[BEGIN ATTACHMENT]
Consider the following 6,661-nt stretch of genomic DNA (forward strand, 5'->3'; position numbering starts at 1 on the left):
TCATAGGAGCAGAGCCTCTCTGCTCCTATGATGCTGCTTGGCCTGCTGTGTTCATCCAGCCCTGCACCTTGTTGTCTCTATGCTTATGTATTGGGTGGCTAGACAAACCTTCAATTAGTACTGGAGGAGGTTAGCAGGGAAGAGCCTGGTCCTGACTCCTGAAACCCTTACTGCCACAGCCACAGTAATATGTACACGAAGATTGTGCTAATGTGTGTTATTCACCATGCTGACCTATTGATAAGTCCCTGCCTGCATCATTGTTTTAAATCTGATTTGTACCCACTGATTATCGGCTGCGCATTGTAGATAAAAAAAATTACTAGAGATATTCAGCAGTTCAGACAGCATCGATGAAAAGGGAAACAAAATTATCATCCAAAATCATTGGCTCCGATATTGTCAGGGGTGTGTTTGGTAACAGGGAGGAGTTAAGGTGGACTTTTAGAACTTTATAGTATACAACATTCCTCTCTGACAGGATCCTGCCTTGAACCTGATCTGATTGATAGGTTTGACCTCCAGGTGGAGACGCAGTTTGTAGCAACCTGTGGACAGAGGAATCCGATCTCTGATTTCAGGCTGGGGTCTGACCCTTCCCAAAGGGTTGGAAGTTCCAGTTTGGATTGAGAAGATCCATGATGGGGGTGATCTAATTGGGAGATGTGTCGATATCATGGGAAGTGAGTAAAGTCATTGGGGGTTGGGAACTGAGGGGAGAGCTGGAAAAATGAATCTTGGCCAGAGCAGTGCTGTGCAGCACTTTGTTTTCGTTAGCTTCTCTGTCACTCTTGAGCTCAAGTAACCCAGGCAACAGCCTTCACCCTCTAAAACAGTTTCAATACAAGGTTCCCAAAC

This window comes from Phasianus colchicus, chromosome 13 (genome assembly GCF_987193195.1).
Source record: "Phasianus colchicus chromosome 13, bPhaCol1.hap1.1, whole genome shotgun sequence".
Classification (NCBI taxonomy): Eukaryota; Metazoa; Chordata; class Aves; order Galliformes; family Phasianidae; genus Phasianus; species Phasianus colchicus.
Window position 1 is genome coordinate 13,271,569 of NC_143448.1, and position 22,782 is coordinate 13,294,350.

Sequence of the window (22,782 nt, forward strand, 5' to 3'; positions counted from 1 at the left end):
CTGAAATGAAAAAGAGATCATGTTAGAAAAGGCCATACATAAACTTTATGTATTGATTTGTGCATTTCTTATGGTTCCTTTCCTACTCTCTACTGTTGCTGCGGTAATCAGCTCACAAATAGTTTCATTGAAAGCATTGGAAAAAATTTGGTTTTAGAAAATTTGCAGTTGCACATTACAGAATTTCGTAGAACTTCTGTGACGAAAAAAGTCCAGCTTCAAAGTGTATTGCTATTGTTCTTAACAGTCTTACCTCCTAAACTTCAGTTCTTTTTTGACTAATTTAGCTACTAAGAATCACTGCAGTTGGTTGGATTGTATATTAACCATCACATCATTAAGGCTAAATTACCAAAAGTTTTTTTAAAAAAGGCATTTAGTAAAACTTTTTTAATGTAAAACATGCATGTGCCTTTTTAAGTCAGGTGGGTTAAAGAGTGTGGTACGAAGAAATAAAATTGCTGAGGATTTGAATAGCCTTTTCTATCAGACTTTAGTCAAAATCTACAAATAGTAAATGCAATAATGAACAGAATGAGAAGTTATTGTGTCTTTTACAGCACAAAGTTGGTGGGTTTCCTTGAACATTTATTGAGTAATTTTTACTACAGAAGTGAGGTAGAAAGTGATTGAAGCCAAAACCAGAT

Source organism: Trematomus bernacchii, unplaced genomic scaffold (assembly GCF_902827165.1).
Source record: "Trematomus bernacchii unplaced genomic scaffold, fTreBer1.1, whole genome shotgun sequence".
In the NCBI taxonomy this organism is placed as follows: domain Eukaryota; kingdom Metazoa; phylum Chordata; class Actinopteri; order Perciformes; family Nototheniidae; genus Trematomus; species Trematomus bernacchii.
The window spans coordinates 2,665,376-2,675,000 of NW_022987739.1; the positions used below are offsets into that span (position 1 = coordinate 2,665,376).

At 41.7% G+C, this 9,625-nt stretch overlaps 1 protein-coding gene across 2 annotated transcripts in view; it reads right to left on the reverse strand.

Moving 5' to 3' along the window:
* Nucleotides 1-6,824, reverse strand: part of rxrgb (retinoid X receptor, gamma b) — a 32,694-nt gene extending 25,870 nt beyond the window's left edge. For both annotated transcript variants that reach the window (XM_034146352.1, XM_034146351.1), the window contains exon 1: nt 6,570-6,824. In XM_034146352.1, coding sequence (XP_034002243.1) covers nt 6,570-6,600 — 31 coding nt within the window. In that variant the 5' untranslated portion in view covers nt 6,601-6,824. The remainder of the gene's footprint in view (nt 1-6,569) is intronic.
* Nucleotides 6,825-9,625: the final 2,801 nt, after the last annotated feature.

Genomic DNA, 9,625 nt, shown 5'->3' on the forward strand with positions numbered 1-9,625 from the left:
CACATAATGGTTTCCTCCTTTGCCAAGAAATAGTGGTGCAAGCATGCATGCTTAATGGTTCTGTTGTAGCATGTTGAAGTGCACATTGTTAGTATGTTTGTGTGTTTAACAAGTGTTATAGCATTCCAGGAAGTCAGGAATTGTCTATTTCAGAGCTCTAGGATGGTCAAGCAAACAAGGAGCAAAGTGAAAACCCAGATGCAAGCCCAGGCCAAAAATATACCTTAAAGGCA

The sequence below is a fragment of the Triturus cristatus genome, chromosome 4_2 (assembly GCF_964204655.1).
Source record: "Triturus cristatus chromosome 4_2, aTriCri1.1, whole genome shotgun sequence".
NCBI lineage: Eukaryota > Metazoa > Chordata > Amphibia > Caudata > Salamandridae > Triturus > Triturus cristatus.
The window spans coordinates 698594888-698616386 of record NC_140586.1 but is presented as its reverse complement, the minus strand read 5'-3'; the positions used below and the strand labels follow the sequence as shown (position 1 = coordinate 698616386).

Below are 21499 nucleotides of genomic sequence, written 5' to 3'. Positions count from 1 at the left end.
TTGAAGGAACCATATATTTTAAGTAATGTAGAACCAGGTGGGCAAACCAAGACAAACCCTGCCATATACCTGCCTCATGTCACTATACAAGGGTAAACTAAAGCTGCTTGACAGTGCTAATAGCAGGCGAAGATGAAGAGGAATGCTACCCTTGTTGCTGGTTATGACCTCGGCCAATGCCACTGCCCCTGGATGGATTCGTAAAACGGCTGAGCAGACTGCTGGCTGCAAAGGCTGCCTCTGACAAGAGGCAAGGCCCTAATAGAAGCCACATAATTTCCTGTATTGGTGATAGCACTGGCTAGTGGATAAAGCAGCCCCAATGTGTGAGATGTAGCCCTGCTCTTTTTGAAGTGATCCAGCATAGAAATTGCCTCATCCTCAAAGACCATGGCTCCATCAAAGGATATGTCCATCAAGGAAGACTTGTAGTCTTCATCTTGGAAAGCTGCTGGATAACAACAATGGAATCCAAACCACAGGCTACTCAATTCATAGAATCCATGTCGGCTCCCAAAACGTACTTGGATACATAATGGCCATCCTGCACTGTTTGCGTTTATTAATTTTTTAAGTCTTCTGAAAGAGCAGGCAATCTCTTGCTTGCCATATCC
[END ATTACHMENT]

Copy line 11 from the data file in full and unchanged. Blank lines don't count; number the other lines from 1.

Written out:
In the NCBI taxonomy this organism is placed as follows: domain Eukaryota; kingdom Metazoa; phylum Chordata; class Actinopteri; order Perciformes; family Nototheniidae; genus Trematomus; species Trematomus bernacchii.